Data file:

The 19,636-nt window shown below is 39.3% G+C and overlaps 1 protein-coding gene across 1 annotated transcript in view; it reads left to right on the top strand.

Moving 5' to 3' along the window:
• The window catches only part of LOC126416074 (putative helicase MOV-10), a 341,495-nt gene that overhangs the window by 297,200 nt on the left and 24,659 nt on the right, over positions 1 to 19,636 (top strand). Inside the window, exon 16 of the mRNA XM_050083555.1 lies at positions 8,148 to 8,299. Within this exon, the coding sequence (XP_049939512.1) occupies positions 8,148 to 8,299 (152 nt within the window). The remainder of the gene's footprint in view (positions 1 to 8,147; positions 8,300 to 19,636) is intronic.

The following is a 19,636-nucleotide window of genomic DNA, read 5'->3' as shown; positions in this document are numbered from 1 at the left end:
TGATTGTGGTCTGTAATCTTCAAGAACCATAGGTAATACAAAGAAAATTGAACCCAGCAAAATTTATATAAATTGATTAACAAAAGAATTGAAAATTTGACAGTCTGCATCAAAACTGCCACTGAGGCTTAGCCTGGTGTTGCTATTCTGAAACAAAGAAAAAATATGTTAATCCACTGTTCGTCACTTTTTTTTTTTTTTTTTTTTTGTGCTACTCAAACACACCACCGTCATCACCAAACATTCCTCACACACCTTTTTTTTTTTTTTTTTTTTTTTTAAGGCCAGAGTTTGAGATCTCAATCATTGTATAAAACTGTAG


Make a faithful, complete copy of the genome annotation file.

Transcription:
The 19,636-nt window shown below is 39.3% G+C and overlaps 1 protein-coding gene across 1 annotated transcript in view; it reads left to right on the top strand.

Moving 5' to 3' along the window:
• The window catches only part of LOC126416074 (putative helicase MOV-10), a 341,495-nt gene that overhangs the window by 297,200 nt on the left and 24,659 nt on the right, over positions 1 to 19,636 (top strand). Inside the window, exon 16 of the mRNA XM_050083555.1 lies at positions 8,148 to 8,299. Within this exon, the coding sequence (XP_049939512.1) occupies positions 8,148 to 8,299 (152 nt within the window). The remainder of the gene's footprint in view (positions 1 to 8,147; positions 8,300 to 19,636) is intronic.

The following is a 19,636-nucleotide window of genomic DNA, read 5'->3' as shown; positions in this document are numbered from 1 at the left end:
TGATTGTGGTCTGTAATCTTCAAGAACCATAGGTAATACAAAGAAAATTGAACCCAGCAAAATTTATATAAATTGATTAACAAAAGAATTGAAAATTTGACAGTCTGCATCAAAACTGCCACTGAGGCTTAGCCTGGTGTTGCTATTCTGAAACAAAGAAAAAATATGTTAATCCACTGTTCGTCACTTTTTTTTTTTTTTTTTTTTTGTGCTACTCAAACACACCACCGTCATCACCAAACATTCCTCACACACCTTTTTTTTTTTTTTTTTTTTTTTTAAGGCCAGAGTTTGAGATCTCAATCATTGTATAAAACTGTAG